Home Culture Pride Month: Important Moments in History

Pride Month: Important Moments in History

by madisonmeehan
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When talking about Pride Month and the history of the LGBTQ+ community, we must be reminded of a critical turning point in their fight for rights: the Stonewall Uprising. The Stonewall Riots occurred on June 28, 1969, in New York. The police raided the Stonewall Inn, a gay club in Greenwich Village. The police dragged employees and customers out of the bar and sparked a six-day protest of nearby residents. The event was violent and was the catalyst for the Gay Rights Movement in America. Since then, it has not been an easy path for those in the community. Although small victories have been made, there is still a long way to go in the fight for equality. Below is a timeline of some of the key events that have impacted the LGBTQ+ communities’ journey to sexual and gender freedom.

1924 – Henry Gerber in Chicago founds the Society for Human Rights. It is the first documented gay rights organization.

April 1952 – The American Psychiatric Association’s diagnostic manual lists homosexuality as a sociopathic personality disturbance.

April 27, 1953 – President Dwight D. Eisenhower signs an executive order that bans homosexuals from working for the federal government, says they are a security risk.

July 1961 – Illinois becomes the first state to decriminalize homosexuality by repealing their sodomy laws.

September 11, 1961 – The first US-televised documentary about homosexuality airs on a local station in California.

June 28, 1969 – Police raid the Stonewall Inn in New York City. It is known as a catalyst for the Gay Rights Movement.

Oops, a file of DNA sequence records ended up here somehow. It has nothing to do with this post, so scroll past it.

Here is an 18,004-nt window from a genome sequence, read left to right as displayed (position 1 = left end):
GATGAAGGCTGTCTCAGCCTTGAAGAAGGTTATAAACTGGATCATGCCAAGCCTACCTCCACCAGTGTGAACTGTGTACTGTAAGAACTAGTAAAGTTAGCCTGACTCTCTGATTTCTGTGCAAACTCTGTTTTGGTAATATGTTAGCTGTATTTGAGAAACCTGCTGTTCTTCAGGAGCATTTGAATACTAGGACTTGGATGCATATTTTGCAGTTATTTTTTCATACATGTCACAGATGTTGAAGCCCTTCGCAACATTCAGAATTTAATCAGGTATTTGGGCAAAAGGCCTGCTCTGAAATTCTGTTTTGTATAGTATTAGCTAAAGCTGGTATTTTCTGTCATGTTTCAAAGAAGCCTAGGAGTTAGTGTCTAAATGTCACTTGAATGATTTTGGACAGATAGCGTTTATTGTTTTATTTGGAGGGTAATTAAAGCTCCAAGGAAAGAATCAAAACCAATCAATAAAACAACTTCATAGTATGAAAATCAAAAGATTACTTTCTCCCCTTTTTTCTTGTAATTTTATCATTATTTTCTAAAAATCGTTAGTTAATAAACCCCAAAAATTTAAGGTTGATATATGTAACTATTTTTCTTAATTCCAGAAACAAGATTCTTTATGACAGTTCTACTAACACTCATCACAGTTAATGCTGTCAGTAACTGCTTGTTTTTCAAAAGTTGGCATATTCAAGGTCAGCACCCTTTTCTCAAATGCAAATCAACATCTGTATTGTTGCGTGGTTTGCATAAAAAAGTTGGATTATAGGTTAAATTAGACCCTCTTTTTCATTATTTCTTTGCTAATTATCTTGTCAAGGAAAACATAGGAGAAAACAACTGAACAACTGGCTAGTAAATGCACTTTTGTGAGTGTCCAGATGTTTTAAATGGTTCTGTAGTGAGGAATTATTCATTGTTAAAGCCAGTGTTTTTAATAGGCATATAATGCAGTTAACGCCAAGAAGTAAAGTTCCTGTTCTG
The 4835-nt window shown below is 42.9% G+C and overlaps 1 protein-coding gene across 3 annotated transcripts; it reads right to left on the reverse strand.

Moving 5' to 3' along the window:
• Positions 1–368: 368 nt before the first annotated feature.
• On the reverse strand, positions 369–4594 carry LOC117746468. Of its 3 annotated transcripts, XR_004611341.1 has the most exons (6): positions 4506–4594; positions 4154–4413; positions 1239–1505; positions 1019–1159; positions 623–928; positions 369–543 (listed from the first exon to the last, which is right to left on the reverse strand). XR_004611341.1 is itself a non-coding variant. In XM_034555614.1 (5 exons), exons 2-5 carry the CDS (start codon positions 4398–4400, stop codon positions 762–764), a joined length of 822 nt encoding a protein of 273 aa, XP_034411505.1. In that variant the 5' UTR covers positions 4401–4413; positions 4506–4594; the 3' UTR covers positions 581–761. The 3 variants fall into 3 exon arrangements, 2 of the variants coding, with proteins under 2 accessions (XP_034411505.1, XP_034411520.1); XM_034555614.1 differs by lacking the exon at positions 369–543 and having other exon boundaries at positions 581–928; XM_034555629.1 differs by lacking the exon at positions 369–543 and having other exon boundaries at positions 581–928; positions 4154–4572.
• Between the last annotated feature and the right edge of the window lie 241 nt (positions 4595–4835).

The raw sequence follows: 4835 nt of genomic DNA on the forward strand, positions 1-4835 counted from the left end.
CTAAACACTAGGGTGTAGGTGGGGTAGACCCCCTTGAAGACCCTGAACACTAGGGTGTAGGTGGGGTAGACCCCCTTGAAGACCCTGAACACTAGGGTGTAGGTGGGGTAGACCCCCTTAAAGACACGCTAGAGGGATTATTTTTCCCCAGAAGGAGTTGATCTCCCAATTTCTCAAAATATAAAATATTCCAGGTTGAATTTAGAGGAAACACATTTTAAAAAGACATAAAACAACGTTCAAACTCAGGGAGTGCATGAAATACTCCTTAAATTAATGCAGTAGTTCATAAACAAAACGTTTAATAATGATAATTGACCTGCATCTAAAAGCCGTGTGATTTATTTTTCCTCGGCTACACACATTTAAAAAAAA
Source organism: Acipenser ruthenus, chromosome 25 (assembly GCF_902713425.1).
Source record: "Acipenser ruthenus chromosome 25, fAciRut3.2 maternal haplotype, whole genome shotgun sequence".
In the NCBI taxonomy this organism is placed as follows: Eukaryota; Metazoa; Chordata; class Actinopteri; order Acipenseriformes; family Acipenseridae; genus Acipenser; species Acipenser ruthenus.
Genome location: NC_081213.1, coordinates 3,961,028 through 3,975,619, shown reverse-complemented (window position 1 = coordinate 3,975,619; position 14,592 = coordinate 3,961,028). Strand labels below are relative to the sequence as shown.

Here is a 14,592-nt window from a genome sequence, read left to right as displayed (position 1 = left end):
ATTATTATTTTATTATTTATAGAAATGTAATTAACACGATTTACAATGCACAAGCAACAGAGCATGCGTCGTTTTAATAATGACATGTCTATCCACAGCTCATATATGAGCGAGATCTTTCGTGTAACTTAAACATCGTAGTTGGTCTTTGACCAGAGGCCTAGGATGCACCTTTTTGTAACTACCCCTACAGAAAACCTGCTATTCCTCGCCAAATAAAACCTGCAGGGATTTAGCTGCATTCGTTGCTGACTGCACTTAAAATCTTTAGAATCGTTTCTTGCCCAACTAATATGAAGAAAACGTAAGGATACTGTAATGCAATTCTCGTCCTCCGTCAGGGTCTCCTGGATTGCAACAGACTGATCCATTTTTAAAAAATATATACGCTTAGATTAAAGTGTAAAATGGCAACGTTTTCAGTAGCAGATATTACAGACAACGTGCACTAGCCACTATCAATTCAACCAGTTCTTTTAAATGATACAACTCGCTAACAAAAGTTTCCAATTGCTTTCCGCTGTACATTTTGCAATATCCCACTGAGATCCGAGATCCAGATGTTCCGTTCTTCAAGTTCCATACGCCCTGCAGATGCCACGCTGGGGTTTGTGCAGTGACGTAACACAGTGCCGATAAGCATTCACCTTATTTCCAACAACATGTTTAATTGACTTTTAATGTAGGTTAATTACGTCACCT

January 1, 1973 – Maryland becomes the first state to ban same-sex marriage.

December 15, 1973 – By a vote of 5,854 to 3,810, the American Psychiatric Association removes homosexuality from its list of mental disorders in the DSM-II Diagnostic and Statistical Manual of Mental Disorders.

1974 – Kathy Kozachenko becomes the first openly LGBTQ American elected to any public office when she wins a seat on the Ann Arbor, Michigan City Council.

October 14, 1979 – The first National March on Washington for Lesbian and Gay Rights takes place. It draws an estimated 75,000-125,000 individuals marching for LGBTQ rights.

March 2, 1982 – Wisconsin becomes the first state to outlaw discrimination based on sexual orientation.

November 30, 1993 – President Bill Clinton signs a military policy directive that prohibits openly gay and lesbian Americans from serving in the military and prohibits the harassment of “closeted” homosexuals. The policy is known as “Don’t Ask, Don’t Tell.”

November 1995 – The Hate Crimes Sentencing Enhancement Act goes into effect as part of the Violent Crime Control and Law Enforcement Act of 1994. The law allows a judge to impose harsher sentences if evidence shows that a victim was selected because of the “actual or perceived race, color, religion, national origin, ethnicity, gender, disability, or sexual orientation of any person.”

December 3, 1996 – Hawaii’s Judge Chang rules that the state does not have a legal right to deprive same-sex couples of the right to marry, making Hawaii the first state to recognize that gay and lesbian couples are entitled to the same privileges as heterosexual married couples.

May 17, 2004 – The first legal same-sex marriage in the United States takes place in Massachusetts.

May 15, 2008 – The California Supreme Court rules in re: Marriage Cases limiting marriage to opposite-sex couples is unconstitutional.